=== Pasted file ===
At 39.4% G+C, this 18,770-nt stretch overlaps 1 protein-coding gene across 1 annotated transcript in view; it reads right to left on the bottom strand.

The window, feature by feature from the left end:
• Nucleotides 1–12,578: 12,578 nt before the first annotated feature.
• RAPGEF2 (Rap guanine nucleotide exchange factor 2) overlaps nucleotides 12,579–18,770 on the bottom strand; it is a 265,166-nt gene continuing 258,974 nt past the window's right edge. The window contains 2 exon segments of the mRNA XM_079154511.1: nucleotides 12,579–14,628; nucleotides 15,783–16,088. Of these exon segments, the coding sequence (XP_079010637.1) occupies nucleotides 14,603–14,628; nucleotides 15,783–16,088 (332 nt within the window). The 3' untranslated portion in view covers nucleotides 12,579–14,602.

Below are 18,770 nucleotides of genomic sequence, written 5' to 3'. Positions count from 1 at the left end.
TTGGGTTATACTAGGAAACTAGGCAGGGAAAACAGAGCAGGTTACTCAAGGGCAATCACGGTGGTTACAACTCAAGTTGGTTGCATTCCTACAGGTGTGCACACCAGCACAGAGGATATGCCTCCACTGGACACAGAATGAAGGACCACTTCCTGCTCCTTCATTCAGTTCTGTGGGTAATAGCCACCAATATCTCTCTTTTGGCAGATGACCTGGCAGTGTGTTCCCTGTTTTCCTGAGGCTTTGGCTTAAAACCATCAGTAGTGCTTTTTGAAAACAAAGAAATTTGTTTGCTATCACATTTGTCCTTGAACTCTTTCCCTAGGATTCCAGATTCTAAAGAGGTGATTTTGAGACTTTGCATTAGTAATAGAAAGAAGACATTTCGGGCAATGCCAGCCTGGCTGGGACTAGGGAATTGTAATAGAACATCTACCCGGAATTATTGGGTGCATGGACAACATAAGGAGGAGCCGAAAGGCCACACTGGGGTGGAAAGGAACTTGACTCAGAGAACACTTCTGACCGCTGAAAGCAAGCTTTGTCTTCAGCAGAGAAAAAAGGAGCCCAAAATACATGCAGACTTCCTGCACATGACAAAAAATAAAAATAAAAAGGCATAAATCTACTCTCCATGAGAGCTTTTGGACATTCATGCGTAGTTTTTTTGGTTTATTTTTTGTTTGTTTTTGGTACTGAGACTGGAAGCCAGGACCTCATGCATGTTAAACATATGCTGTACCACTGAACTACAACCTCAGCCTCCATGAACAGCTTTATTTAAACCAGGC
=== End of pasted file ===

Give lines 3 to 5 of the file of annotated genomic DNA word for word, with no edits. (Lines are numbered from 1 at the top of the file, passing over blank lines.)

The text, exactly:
• Nucleotides 1–12,578: 12,578 nt before the first annotated feature.
• RAPGEF2 (Rap guanine nucleotide exchange factor 2) overlaps nucleotides 12,579–18,770 on the bottom strand; it is a 265,166-nt gene continuing 258,974 nt past the window's right edge. The window contains 2 exon segments of the mRNA XM_079154511.1: nucleotides 12,579–14,628; nucleotides 15,783–16,088. Of these exon segments, the coding sequence (XP_079010637.1) occupies nucleotides 14,603–14,628; nucleotides 15,783–16,088 (332 nt within the window). The 3' untranslated portion in view covers nucleotides 12,579–14,602.

Below are 18,770 nucleotides of genomic sequence, written 5' to 3'. Positions count from 1 at the left end.